In addition, we looked at the differences between older millennial survey respondents and younger millennials (those above and below our average age of 31) in terms of time spent on each social media platform. Both groups were surprisingly similar, except in time spent on YouTube. Compared to older millennials, younger millennials spent more time on YouTube: 70% of those under the age of 31 used YouTube more than 5 hours a week while 70% of those over the age of 31 used YouTube less than 5 hours per week. As the second largest social media venue, YouTube appears to be an untapped resource for health and healthcare. And as a popular destination for younger people, industry should consider YouTube as an up-and-coming opportunity. Populating YouTube with healthcare content that appeals to this group should be a priority.
While both Twitter and Instagram are public facing, the sharing that occurs on them differ significantly. For millennials, Twitter health sharing is informational while Instagram is a more personal forum, used for sharing hope and empowerment. For example, a patient with multiple sclerosis might tweet an article about a new treatment but then share a photo of herself lifting weights in the gym with a caption that MS doesn’t hold her back.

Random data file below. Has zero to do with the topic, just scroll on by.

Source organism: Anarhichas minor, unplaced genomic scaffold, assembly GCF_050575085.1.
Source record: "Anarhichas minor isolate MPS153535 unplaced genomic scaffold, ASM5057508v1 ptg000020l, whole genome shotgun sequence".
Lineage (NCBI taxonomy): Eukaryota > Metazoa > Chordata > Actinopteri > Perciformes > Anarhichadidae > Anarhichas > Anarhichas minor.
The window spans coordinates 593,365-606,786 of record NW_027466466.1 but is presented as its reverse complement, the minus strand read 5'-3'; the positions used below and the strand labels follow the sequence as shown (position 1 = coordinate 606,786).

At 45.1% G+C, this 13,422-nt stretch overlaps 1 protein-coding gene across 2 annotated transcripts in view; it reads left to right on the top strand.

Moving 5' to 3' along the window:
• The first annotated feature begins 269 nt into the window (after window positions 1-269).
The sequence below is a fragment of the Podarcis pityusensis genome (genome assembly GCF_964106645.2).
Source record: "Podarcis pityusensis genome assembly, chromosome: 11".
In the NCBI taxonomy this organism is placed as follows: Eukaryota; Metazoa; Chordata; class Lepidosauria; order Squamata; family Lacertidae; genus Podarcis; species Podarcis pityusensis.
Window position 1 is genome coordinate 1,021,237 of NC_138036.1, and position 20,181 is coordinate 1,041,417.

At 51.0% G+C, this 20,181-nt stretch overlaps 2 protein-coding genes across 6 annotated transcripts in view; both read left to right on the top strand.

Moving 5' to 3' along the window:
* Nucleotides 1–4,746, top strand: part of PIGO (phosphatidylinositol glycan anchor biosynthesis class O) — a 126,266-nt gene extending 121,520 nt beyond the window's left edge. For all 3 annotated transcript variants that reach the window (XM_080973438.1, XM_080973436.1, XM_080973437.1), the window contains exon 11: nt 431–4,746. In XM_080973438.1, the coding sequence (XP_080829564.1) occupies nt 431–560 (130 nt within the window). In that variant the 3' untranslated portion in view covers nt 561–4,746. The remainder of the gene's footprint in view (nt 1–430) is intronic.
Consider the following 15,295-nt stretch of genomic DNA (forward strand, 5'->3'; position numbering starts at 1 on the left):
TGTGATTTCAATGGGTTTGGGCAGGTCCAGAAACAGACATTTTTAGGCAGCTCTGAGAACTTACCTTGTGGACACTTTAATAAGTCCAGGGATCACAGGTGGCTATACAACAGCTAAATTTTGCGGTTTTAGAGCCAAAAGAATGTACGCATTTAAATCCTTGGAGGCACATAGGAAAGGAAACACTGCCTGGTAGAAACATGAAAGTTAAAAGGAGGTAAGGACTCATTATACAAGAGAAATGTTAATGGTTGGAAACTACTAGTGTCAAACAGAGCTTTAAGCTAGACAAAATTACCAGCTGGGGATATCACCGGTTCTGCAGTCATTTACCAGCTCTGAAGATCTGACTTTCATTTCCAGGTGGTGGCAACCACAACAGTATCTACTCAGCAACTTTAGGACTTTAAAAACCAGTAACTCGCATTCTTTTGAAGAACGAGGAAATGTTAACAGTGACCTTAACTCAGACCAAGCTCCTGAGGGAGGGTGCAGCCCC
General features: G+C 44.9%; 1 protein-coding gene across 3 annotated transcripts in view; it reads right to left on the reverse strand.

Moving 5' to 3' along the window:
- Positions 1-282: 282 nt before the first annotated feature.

Millennials are a bigger cohort than baby boomers, making up 83.1 million in the US.1 As they gain leadership and become influential both culturally and financially, their impact will increase. With higher education levels, interest in transparency and the belief that health is a right, not a privilege, this group requires a different communication strategy from their parents and grandparents. Meeting them where they are is a first step in the process.
Presented at the Intellus Worldwide Summit 2018 held in Philadelphia on May 8.
Note: With an average age of 31, the majority of our survey respondents described themselves as patients (83%). Fourteen percent defined themselves as caregivers with caring responsibilities informed by their relationships as parents (40%), children (35%) or spouse (18%). The health focus of this group of predominantly female millennials (90%) centered on rare diseases,cancers, autoimmune diseases, chronic conditions and fertility/childbearing concerns.
Inspire offers a trusted community to patients and caregivers. Our goal with this blog, this website and our content is to provide the life science industry access to the true, authentic patient voice. In so doing, we support faithful operationalization of patient-centricity. Take a look at our case studies, eBooks and news outlet coverage.